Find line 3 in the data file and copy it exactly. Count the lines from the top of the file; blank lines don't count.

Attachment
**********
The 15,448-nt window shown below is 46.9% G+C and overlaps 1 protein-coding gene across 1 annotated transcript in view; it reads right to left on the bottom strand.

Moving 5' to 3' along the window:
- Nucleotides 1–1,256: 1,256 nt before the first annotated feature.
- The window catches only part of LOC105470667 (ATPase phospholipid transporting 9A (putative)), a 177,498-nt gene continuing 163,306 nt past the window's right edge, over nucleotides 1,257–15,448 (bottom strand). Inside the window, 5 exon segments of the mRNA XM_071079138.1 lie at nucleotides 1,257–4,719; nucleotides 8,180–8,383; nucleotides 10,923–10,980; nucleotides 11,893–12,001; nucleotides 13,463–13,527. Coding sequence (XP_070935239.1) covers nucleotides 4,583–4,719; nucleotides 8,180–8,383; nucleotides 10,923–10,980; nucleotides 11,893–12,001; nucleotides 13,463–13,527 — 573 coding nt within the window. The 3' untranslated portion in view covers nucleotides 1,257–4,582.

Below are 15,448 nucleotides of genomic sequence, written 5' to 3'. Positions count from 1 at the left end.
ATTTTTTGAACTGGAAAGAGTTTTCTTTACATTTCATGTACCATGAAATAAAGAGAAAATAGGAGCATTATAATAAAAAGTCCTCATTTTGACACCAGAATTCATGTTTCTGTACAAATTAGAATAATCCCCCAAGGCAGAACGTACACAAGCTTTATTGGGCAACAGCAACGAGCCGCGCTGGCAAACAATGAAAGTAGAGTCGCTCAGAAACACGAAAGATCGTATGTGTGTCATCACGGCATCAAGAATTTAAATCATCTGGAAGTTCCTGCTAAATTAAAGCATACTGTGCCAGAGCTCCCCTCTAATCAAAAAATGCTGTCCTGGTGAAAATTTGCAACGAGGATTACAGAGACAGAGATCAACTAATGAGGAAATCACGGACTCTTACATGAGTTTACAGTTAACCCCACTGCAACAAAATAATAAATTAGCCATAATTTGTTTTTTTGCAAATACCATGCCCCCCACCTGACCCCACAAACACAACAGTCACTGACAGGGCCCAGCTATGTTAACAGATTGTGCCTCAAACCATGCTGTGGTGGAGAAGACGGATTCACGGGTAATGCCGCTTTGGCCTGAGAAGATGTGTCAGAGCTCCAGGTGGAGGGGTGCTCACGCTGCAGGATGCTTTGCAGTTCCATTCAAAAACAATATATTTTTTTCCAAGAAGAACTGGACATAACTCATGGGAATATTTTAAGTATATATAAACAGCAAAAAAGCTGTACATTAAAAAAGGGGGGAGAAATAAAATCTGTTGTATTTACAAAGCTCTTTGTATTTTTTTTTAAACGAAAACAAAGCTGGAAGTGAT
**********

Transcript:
- Nucleotides 1–1,256: 1,256 nt before the first annotated feature.